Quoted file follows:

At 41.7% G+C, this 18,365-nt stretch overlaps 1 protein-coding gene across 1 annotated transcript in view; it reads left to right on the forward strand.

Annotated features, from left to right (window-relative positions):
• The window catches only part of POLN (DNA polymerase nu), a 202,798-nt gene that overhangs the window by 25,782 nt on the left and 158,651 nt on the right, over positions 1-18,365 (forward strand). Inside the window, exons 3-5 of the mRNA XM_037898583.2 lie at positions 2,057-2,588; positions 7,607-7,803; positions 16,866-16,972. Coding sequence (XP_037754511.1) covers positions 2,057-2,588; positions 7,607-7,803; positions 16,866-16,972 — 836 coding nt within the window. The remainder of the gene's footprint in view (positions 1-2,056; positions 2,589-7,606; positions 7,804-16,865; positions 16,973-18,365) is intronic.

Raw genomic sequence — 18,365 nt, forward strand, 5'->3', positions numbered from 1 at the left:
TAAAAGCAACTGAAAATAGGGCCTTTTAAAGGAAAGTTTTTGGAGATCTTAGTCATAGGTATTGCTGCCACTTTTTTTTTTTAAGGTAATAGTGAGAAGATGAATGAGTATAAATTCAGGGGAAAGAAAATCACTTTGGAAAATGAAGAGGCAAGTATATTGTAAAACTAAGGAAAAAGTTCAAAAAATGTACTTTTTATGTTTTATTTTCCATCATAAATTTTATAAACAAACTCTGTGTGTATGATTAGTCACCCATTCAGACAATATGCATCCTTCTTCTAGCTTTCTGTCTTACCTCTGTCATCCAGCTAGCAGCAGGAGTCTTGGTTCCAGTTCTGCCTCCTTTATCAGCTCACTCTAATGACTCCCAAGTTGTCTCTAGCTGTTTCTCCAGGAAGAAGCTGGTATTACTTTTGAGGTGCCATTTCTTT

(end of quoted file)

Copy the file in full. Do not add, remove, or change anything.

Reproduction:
At 41.7% G+C, this 18,365-nt stretch overlaps 1 protein-coding gene across 1 annotated transcript in view; it reads left to right on the forward strand.

Annotated features, from left to right (window-relative positions):
• The window catches only part of POLN (DNA polymerase nu), a 202,798-nt gene that overhangs the window by 25,782 nt on the left and 158,651 nt on the right, over positions 1-18,365 (forward strand). Inside the window, exons 3-5 of the mRNA XM_037898583.2 lie at positions 2,057-2,588; positions 7,607-7,803; positions 16,866-16,972. Coding sequence (XP_037754511.1) covers positions 2,057-2,588; positions 7,607-7,803; positions 16,866-16,972 — 836 coding nt within the window. The remainder of the gene's footprint in view (positions 1-2,056; positions 2,589-7,606; positions 7,804-16,865; positions 16,973-18,365) is intronic.

Raw genomic sequence — 18,365 nt, forward strand, 5'->3', positions numbered from 1 at the left:
TAAAAGCAACTGAAAATAGGGCCTTTTAAAGGAAAGTTTTTGGAGATCTTAGTCATAGGTATTGCTGCCACTTTTTTTTTTTAAGGTAATAGTGAGAAGATGAATGAGTATAAATTCAGGGGAAAGAAAATCACTTTGGAAAATGAAGAGGCAAGTATATTGTAAAACTAAGGAAAAAGTTCAAAAAATGTACTTTTTATGTTTTATTTTCCATCATAAATTTTATAAACAAACTCTGTGTGTATGATTAGTCACCCATTCAGACAATATGCATCCTTCTTCTAGCTTTCTGTCTTACCTCTGTCATCCAGCTAGCAGCAGGAGTCTTGGTTCCAGTTCTGCCTCCTTTATCAGCTCACTCTAATGACTCCCAAGTTGTCTCTAGCTGTTTCTCCAGGAAGAAGCTGGTATTACTTTTGAGGTGCCATTTCTTT